Podcast | The Confederacy and Southern sympathizers in Seattle

Decades after the Civil War, nostalgia for the 'Lost Cause' took hold in the Northwest. Knute Berger explains how.

Street scene with red, white and blue flags

Bunting, including Confederate flags, hangs over the street in front of The 5th Avenue Theatre. (Seattle "home movies" from the William H. Cheney Collection)

When Gone With the Wind premiered in Seattle in 1940, it was an event. Moviegoers who ventured Downtown to attend a showing of the Civil War drama were met with fanfare. The street outside The 5th Avenue Theatre, where the film was playing, was decorated as if for a Fourth of July parade, with one notable exception: the presence of Confederate flags.

These flags could be seen in brief footage of Downtown that was featured in an earlier episode of the Mossback's Northwest video series about the Seattle Freeze. And while the production team didn't notice, viewers did. 

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In a recent episode of Mossback’s Northwest, Knute Berger and producer Stephen Hegg discuss the feedback and the historical investigation that followed. But there is still more to the story.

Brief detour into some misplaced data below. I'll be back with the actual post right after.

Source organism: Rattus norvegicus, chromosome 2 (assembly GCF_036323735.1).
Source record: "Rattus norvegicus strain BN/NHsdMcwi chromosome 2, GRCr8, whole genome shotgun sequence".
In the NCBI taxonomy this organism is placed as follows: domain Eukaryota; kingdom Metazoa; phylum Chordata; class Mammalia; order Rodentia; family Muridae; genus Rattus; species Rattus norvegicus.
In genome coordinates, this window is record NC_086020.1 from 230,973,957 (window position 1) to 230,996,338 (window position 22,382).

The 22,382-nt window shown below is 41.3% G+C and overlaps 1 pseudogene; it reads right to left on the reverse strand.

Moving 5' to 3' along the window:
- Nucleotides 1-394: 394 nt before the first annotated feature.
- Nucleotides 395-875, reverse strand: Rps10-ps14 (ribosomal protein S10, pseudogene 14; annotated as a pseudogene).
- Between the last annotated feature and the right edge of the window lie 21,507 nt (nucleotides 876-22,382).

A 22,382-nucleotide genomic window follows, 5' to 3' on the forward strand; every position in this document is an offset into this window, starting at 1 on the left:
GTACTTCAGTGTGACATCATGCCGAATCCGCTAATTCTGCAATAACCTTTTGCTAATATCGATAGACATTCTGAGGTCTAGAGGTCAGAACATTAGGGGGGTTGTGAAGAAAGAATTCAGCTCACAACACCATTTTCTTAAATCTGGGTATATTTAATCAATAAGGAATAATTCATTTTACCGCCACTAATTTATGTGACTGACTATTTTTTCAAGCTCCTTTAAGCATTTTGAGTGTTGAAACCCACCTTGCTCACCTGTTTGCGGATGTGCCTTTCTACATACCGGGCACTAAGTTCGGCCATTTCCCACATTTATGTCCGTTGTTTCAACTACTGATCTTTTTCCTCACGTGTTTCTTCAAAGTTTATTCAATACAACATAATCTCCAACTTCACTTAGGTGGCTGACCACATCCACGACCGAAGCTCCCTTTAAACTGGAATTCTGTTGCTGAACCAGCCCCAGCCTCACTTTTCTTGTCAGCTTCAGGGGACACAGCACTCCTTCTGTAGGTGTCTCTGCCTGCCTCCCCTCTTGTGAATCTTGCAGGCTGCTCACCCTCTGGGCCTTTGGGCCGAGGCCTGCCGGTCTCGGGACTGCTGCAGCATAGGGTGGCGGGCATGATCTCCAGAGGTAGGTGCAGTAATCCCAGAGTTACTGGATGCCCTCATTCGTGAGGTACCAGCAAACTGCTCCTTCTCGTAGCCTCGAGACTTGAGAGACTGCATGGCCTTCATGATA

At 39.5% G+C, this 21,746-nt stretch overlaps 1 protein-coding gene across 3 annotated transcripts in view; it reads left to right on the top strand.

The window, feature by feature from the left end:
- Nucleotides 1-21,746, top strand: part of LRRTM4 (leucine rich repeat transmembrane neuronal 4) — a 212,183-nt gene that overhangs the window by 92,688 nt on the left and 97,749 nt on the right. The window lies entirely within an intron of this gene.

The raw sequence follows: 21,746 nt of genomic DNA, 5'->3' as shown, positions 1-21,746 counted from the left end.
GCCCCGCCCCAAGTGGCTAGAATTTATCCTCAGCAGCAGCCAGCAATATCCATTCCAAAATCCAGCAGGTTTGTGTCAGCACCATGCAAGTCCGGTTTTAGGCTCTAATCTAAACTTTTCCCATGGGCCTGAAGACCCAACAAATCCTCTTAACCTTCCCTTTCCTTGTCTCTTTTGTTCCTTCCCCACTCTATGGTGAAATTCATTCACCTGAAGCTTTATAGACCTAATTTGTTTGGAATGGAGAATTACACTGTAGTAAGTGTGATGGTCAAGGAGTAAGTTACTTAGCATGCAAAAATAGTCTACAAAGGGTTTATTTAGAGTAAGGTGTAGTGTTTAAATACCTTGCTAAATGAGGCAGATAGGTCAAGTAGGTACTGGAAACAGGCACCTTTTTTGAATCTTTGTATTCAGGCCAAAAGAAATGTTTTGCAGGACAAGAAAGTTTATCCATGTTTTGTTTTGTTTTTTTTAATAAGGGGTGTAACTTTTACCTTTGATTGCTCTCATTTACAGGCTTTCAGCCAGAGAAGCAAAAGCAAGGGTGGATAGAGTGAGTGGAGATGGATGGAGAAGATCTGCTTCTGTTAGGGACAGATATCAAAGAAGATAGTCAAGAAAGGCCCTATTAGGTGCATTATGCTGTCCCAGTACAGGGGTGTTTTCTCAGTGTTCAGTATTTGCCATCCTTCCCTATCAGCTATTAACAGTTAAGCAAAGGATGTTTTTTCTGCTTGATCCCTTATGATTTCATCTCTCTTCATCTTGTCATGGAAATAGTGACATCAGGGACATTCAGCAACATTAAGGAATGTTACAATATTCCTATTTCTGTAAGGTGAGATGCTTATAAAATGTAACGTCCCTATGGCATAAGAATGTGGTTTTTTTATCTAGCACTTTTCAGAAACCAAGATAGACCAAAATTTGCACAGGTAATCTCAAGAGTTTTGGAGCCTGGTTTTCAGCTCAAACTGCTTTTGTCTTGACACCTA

For this episode of the Mossback podcast, both Berger and Hegg discuss changing attitudes toward the Confederacy and toward race in Seattle as our city’s Southern sympathizers attempted to rewrite the narrative of the Civil War.

Before listening, we suggest you watch the Mossback's Northwest episode about the Confederacy in the Northwest here.


About the Hosts

Knute Berger

Knute Berger

Knute “Mossback” Berger is Crosscut's Editor-at-Large.

Stephen Hegg

Stephen Hegg

Stephen is formerly a senior video producer at Crosscut and KCTS 9. He specialized in arts and culture.